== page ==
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April 1, 2015
Vol. 72
No. 7

EL Study Guide

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Communication is the essence of leadership. Leaders in schools—whether administrators, instructional coaches, or veteran classroom teachers who lead others–nearly always have to communicate with diverse types of people, and always have to tailor their communication carefully to build trust and relationships. Articles in this issue give guidance on the many facets of doing so.

Avoiding Misfires when Communicating to the Public

Author Jean Johnson of Public Agenda–"Getting Your Message Out (and Why It's Not Enough),"–reminds educators that it's not enough these days for school leaders to deliver information clearly to teachers, parents, and stakeholders. Drawing on findings from Public Agenda's many surveys of the American public's attitudes toward K-12 public schooling, Johnson points out that the U.S. population skews toward skeptic and is now less trusting of school administrators as well as other leaders. Communicators in schools must know each audience and its concerns, must communicate often about hopeful matters as well as crises, and must listen to stakeholders sensitively, or their messages will misfire.
One reason communications fail is that leaders aren't aware enough about what families are most focused on and worried about regarding K-12 schools. Their messages, Johnson notes, "tend to reflect what's on leaders' minds, not what's on the minds of most parents and community members." Leaders also often overestimate how much community members know about the aspects of education they're communicating about–which leads to unclear communication on both ends. (Public Agenda data indicate that only 17 percent of U.S. citizens have heard a lot about Common Core standards, so it's worth asking how much they understand RtI, flipped classes, or other topics leaders may mention in school messages without an explanation.)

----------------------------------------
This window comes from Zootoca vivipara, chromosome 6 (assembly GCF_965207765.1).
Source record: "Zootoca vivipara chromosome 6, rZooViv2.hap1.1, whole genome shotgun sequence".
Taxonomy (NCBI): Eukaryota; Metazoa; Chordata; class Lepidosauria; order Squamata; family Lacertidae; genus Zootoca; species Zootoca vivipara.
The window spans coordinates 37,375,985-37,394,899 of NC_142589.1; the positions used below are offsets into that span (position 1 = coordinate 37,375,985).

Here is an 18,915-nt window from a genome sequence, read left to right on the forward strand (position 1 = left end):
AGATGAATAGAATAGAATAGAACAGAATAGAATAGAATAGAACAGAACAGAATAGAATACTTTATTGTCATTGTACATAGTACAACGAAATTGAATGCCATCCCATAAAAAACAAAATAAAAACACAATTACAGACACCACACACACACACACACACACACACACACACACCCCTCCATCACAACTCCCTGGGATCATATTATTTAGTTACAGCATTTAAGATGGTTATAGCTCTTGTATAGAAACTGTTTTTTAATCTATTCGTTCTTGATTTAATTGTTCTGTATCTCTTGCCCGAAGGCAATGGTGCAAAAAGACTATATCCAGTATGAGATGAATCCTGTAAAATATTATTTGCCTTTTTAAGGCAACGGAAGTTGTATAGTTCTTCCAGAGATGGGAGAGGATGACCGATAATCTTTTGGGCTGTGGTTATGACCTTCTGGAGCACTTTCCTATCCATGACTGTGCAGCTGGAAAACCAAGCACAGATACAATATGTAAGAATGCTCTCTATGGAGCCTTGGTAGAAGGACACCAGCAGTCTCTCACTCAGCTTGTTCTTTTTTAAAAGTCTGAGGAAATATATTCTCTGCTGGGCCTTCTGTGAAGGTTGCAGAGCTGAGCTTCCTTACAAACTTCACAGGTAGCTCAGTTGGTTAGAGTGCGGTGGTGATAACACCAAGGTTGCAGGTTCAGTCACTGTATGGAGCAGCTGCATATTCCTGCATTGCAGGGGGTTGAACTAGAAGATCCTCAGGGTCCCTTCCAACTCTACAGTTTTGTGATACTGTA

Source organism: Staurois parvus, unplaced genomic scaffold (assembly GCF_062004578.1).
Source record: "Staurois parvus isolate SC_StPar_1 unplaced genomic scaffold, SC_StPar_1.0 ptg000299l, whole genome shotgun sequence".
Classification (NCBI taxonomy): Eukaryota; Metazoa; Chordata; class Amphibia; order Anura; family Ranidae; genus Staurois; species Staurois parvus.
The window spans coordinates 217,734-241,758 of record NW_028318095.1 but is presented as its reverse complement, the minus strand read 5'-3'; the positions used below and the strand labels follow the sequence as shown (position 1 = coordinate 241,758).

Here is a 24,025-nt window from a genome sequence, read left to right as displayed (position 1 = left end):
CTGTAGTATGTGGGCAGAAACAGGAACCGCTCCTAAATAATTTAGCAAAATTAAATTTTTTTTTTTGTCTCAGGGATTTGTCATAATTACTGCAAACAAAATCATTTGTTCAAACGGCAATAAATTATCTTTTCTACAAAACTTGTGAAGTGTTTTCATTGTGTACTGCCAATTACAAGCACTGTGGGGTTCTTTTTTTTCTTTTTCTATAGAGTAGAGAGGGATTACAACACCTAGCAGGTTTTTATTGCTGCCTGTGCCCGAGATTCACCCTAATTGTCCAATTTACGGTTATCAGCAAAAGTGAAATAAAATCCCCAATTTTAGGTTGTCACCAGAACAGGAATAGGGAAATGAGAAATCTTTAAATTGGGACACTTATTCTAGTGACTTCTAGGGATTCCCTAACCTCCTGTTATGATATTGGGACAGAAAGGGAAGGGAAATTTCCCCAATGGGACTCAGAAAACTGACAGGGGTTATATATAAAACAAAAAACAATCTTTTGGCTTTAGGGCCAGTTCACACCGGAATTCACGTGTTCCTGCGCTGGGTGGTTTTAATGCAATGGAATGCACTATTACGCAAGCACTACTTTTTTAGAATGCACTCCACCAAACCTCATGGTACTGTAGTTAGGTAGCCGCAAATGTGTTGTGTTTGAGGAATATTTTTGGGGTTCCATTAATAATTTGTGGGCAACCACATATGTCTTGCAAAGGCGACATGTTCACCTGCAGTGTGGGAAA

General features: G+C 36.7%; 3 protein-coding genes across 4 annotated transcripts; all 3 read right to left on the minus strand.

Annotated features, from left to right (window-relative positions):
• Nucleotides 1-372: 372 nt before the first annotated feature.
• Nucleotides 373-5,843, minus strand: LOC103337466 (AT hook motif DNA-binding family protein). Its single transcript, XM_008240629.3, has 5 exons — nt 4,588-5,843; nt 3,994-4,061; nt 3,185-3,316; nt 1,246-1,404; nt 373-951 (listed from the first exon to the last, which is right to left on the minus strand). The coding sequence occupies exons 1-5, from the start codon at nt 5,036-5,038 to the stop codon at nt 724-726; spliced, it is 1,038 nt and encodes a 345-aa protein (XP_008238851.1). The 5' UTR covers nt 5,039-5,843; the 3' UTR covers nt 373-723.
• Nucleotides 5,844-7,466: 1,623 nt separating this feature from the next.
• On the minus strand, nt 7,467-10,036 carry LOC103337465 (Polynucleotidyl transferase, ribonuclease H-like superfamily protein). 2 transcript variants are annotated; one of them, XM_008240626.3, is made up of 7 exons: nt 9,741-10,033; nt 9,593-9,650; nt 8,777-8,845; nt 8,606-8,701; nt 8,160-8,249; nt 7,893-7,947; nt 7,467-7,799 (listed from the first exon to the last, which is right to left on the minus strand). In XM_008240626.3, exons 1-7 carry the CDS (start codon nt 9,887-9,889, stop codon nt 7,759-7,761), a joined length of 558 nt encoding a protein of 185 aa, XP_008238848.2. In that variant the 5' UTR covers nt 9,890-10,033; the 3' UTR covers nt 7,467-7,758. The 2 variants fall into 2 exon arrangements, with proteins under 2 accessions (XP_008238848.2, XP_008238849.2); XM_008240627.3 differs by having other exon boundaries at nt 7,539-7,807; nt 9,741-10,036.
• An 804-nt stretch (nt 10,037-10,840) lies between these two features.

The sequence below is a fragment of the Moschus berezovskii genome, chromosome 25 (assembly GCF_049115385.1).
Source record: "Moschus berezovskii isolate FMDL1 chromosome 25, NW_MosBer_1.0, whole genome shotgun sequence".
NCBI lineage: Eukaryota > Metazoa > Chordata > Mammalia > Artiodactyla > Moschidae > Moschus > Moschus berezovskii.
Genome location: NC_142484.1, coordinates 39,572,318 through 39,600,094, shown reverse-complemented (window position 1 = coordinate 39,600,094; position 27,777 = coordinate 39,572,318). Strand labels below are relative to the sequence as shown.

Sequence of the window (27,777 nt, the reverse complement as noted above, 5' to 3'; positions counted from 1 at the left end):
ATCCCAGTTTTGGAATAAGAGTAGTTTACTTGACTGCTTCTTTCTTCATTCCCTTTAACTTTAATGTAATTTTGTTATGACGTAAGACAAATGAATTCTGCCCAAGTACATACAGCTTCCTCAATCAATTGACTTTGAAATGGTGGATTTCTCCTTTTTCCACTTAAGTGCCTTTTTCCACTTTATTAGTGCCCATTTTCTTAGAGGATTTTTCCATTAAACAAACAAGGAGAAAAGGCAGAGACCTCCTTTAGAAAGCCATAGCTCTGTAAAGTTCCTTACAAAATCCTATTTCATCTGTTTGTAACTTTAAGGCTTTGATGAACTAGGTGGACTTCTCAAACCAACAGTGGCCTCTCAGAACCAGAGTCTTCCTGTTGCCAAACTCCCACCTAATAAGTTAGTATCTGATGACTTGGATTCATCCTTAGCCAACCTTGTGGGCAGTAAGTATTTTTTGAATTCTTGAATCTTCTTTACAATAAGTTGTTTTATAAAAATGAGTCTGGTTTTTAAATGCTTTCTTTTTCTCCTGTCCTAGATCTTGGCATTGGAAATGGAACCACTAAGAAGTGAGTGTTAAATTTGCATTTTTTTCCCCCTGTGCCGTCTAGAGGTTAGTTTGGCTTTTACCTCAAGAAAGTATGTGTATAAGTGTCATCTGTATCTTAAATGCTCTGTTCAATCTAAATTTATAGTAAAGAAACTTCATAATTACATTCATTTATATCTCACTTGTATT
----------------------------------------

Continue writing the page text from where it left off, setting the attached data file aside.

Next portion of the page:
• Collect and look over key letters to parents, press releases, longer blog posts, start-of-the-year messages leaders sent, and so on that your school or district put out in 2014. What are the main areas these messages focus on (for instance, test scores, course-taking patterns, or the school's new RtI program). What do they highlight as successes (number of Advanced Placement courses taken? Teachers' special projects?).
  • Consider whether these focuses match what Public Agenda's 2013 survey showed many families' care about—"unmotivated, undisciplined students, disorderly classes and schools, uninvolved parents, and too little community support." Do you think your school's messages to local families address their concerns?
  • What "news" might families or community members be looking for but not find in your school's communications?
  • After several people in your group have attended one or two PTA meetings, discuss together what local parents tend to be concerned about.
Read over "Don't Make Them Come to You" by Walter McKenzie. Consider (and view) the creative multimedia presentations Minnetonka School District made and sent out to families that provided information families were sure to care about and need—such as a webinar giving information for seniors set to apply for college financial aid and a <!--need video link-->video showing the district's kindergarten options. Could your school or district do something like these for the community? What kind of IT resources and expertise could you tap to try this?

Avoiding Misfires with Teachers